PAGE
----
CLERMONT-FERRAND, France—A crowd of more than 1,500 Michelin workers and union activists marched through the streets of Clermont-Ferrand, Group Michelin's headquarters, Sept. 21 to protest the tire maker's plan to cut 7,500 jobs in Europe over the next three years. In a highly symbolic gesture, union leaders took down a street sign from Avenue Edouard Michelin—so named for one of Michelin's co-founders—and replaced it with a sign marked Avenue du Plein Emploi (Avenue of Full Employment). The crowd then marched to the home of current Michelin Chairman Edouard Michelin (fourth-generation namesake of the co-founder) and deposited the sign in his front yard.
Since announcing a plan Sept. 8 to cut its European work force by about 10 percent, Michelin has been the object of a steady stream of criticism, from both political and labor circles.
France's Prime Minister Lionel Jospin took the company to task for announcing job cuts at a time when it was reporting increasing profits. Mr. Jospin said Michelin's job cuts run counter to France's current struggle to reduce unemployment.
Leaders from the French chemical and energy workers' union, FCE-CFDT, called Michelin's job action ``visceral contempt'' for the firm's workers and accused Michelin of disdain for small shareholders.
Edouard Michelin defended the company's plan, saying the cuts were necessary to make the tire maker more efficient so it could compete more aggressively with its major rivals.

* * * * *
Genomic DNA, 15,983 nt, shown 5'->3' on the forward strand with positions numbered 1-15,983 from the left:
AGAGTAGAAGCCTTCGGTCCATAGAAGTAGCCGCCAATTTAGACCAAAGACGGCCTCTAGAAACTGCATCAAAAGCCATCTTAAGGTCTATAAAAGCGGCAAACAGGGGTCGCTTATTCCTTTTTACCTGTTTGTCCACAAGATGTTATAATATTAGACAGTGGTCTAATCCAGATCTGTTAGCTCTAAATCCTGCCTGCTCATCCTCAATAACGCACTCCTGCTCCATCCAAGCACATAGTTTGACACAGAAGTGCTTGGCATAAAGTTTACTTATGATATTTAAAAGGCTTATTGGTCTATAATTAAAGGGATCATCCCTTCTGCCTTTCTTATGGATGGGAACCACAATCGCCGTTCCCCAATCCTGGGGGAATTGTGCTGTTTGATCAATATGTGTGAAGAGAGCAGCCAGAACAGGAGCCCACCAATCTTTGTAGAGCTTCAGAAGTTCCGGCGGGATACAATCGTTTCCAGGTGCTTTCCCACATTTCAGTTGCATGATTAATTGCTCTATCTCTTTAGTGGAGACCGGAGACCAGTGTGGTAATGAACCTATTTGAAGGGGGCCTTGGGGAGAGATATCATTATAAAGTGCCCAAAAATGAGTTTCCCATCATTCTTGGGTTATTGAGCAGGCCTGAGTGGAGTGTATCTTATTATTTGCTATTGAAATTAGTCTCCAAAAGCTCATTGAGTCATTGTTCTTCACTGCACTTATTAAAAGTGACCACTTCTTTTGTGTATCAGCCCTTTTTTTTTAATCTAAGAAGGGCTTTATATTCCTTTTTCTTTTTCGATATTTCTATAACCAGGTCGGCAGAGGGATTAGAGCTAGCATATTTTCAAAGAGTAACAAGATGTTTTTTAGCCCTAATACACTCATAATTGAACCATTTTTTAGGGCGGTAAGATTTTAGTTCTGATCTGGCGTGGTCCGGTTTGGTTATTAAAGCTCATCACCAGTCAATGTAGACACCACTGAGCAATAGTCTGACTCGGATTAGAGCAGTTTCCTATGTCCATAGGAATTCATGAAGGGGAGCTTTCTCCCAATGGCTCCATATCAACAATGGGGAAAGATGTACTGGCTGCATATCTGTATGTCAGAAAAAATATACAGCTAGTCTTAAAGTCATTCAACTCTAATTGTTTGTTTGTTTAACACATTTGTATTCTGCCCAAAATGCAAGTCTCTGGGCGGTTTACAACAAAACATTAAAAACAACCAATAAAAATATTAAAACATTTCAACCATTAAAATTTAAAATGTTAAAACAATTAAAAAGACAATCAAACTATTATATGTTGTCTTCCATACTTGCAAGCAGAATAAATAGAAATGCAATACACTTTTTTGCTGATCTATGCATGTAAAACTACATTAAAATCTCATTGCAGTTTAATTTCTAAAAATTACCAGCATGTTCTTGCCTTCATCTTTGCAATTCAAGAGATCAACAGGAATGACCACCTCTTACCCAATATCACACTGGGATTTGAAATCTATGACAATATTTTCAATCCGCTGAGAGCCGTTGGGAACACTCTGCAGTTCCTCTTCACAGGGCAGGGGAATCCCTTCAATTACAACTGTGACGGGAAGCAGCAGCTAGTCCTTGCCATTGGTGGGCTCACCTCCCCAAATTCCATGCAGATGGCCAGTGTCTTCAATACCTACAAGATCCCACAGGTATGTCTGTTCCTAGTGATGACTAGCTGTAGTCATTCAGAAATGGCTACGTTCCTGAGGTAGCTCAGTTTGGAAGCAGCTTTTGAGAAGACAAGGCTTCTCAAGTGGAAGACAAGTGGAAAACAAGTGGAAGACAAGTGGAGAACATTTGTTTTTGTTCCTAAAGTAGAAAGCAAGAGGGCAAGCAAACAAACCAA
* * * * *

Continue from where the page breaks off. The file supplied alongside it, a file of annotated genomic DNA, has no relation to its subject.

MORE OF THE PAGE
Mr. Michelin told the French financial daily Les Echos the company risked falling behind its major competitors if it didn't act now.
Michelin's productivity lags its competitors noticeably: Michelin's sales per employee for fiscal 1998 stood at $109,064, whereas Bridgestone Corp.'s average was $174,639, Goodyear's was $140,550 and Continental A.G.'s was $141,174.
In spite of the furor in France, Michelin has yet to specify where in Europe the job cuts will be made. France, however, is Michelin's largest single operating unit and home to 16 of the company's 34 European tire plants.
In general, Michelin has too many small plants, a company spokesman said. Parallel to the job reductions, the company will seek to reduce complexity throughout its plant network, making product line consolidations where they make sense.
Michelin's announcement also comes at a time when French companies are preparing for a mandated 35-hour workweek—down from 39 hours—scheduled to take effect in January 2000.
Michelin's job cuts plan was greeted positively by French stock analysts. The firm's stock price jumped more than 10 percent the day of the announcement, although the gain has eroded somewhat since.